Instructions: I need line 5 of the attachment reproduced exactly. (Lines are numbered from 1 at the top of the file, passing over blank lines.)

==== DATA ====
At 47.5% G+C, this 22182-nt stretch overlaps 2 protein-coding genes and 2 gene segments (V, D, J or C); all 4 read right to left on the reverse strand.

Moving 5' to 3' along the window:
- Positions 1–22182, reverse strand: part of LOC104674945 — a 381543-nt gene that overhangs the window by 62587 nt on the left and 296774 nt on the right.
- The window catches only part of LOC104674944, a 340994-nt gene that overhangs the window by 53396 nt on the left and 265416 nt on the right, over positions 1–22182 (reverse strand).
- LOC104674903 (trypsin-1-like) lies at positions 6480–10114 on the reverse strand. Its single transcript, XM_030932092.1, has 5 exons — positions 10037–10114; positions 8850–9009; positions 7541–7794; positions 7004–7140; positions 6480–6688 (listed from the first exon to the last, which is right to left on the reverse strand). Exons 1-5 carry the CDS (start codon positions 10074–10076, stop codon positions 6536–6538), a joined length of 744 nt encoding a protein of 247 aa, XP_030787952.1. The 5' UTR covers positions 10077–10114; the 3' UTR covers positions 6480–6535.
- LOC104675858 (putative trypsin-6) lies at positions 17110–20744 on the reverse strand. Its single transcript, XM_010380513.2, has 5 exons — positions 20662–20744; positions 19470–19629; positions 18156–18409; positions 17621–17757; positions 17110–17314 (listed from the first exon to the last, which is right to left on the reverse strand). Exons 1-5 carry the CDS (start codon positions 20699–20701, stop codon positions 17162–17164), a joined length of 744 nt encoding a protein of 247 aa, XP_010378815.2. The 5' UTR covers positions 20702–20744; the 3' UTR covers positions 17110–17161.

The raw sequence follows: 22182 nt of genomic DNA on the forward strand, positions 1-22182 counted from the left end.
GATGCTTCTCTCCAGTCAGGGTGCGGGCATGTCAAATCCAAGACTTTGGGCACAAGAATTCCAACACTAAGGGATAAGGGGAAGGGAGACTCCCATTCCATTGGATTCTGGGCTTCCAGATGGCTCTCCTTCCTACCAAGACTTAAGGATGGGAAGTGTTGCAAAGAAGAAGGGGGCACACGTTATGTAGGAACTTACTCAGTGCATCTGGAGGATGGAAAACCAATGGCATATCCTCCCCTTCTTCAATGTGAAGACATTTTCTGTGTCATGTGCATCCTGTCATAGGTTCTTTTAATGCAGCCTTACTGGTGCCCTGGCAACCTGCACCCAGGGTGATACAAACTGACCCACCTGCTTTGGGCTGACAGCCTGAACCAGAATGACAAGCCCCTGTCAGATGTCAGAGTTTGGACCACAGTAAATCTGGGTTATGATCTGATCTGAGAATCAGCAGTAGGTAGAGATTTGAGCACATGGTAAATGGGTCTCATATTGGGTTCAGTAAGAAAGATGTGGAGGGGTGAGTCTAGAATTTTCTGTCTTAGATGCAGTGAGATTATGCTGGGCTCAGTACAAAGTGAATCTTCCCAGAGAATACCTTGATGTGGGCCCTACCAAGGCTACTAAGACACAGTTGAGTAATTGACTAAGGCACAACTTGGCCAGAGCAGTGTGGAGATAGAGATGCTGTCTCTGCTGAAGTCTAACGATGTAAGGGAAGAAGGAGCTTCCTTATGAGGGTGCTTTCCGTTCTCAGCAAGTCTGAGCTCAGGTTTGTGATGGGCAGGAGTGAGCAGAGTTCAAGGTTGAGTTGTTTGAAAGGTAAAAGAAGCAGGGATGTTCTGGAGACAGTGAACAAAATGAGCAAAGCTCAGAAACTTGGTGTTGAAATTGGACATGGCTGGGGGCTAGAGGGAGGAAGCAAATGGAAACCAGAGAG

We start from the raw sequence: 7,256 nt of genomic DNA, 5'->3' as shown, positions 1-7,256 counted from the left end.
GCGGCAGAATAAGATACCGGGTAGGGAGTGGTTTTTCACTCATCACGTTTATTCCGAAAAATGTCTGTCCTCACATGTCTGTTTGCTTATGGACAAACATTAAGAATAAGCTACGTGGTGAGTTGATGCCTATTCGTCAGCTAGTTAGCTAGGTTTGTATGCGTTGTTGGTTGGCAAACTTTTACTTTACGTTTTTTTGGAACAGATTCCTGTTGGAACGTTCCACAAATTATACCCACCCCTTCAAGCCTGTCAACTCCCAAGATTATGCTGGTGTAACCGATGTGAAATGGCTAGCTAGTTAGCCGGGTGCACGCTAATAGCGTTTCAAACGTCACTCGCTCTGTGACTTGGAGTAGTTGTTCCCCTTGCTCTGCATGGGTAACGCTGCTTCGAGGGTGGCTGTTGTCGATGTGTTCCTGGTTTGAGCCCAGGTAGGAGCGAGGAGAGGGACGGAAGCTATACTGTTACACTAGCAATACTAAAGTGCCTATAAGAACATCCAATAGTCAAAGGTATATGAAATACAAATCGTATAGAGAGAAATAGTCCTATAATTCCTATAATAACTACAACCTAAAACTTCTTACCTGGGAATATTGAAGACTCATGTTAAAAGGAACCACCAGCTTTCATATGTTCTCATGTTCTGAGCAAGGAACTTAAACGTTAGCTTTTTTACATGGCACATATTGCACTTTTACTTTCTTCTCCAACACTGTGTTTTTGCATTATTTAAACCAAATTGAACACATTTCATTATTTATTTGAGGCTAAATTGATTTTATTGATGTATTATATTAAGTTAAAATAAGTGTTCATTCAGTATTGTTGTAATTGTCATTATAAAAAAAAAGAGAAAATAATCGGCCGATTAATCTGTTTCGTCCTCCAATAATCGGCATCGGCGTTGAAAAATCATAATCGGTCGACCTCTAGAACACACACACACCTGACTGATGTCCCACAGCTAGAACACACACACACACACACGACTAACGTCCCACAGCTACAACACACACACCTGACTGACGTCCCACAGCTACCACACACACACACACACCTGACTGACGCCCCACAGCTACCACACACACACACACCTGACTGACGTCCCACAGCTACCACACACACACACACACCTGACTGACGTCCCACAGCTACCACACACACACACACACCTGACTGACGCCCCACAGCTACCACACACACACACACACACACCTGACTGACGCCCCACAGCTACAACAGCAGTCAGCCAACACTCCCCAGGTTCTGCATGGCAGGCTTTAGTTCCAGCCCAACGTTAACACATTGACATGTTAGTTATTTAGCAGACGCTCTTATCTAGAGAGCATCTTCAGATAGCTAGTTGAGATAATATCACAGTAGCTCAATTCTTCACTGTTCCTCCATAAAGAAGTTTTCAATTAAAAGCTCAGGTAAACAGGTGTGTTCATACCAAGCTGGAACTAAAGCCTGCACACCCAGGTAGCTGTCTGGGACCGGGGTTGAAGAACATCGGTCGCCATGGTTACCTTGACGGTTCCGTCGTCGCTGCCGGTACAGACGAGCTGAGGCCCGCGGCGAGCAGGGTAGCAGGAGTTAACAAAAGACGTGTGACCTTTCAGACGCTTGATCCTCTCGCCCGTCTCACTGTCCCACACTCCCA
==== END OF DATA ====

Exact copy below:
- LOC104674903 (trypsin-1-like) lies at positions 6480–10114 on the reverse strand. Its single transcript, XM_030932092.1, has 5 exons — positions 10037–10114; positions 8850–9009; positions 7541–7794; positions 7004–7140; positions 6480–6688 (listed from the first exon to the last, which is right to left on the reverse strand). Exons 1-5 carry the CDS (start codon positions 10074–10076, stop codon positions 6536–6538), a joined length of 744 nt encoding a protein of 247 aa, XP_030787952.1. The 5' UTR covers positions 10077–10114; the 3' UTR covers positions 6480–6535.